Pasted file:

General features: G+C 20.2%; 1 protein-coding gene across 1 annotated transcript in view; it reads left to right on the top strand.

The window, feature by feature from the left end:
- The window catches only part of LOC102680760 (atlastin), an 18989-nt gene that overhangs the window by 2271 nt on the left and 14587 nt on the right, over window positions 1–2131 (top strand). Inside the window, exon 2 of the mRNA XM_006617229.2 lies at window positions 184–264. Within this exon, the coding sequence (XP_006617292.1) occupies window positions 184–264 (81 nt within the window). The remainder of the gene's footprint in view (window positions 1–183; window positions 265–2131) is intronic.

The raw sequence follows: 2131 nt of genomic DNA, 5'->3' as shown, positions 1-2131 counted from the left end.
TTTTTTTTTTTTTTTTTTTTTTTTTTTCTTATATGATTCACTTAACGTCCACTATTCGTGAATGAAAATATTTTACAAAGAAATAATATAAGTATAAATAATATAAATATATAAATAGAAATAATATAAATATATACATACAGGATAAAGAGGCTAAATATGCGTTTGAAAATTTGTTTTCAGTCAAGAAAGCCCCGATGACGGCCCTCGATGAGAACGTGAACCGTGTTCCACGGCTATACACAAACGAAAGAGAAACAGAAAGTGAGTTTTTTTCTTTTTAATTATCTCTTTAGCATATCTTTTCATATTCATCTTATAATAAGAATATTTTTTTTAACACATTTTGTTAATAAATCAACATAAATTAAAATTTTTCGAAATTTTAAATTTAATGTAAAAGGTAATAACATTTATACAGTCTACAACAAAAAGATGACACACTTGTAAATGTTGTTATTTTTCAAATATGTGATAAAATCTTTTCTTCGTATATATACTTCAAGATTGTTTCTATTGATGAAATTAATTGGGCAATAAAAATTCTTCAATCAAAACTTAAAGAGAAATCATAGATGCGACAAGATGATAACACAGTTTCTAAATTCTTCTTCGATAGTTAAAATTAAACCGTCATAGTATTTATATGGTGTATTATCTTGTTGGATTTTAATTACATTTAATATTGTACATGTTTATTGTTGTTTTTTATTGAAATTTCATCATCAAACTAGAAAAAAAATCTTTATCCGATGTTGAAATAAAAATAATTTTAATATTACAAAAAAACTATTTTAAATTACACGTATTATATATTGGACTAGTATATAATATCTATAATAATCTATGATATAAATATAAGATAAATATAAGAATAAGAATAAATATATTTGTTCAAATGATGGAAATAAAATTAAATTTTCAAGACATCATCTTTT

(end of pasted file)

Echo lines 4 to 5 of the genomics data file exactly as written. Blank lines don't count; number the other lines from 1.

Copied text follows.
The raw sequence follows: 2131 nt of genomic DNA, 5'->3' as shown, positions 1-2131 counted from the left end.
TTTTTTTTTTTTTTTTTTTTTTTTTTTCTTATATGATTCACTTAACGTCCACTATTCGTGAATGAAAATATTTTACAAAGAAATAATATAAGTATAAATAATATAAATATATAAATAGAAATAATATAAATATATACATACAGGATAAAGAGGCTAAATATGCGTTTGAAAATTTGTTTTCAGTCAAGAAAGCCCCGATGACGGCCCTCGATGAGAACGTGAACCGTGTTCCACGGCTATACACAAACGAAAGAGAAACAGAAAGTGAGTTTTTTTCTTTTTAATTATCTCTTTAGCATATCTTTTCATATTCATCTTATAATAAGAATATTTTTTTTAACACATTTTGTTAATAAATCAACATAAATTAAAATTTTTCGAAATTTTAAATTTAATGTAAAAGGTAATAACATTTATACAGTCTACAACAAAAAGATGACACACTTGTAAATGTTGTTATTTTTCAAATATGTGATAAAATCTTTTCTTCGTATATATACTTCAAGATTGTTTCTATTGATGAAATTAATTGGGCAATAAAAATTCTTCAATCAAAACTTAAAGAGAAATCATAGATGCGACAAGATGATAACACAGTTTCTAAATTCTTCTTCGATAGTTAAAATTAAACCGTCATAGTATTTATATGGTGTATTATCTTGTTGGATTTTAATTACATTTAATATTGTACATGTTTATTGTTGTTTTTTATTGAAATTTCATCATCAAACTAGAAAAAAAATCTTTATCCGATGTTGAAATAAAAATAATTTTAATATTACAAAAAAACTATTTTAAATTACACGTATTATATATTGGACTAGTATATAATATCTATAATAATCTATGATATAAATATAAGATAAATATAAGAATAAGAATAAATATATTTGTTCAAATGATGGAAATAAAATTAAATTTTCAAGACATCATCTTTT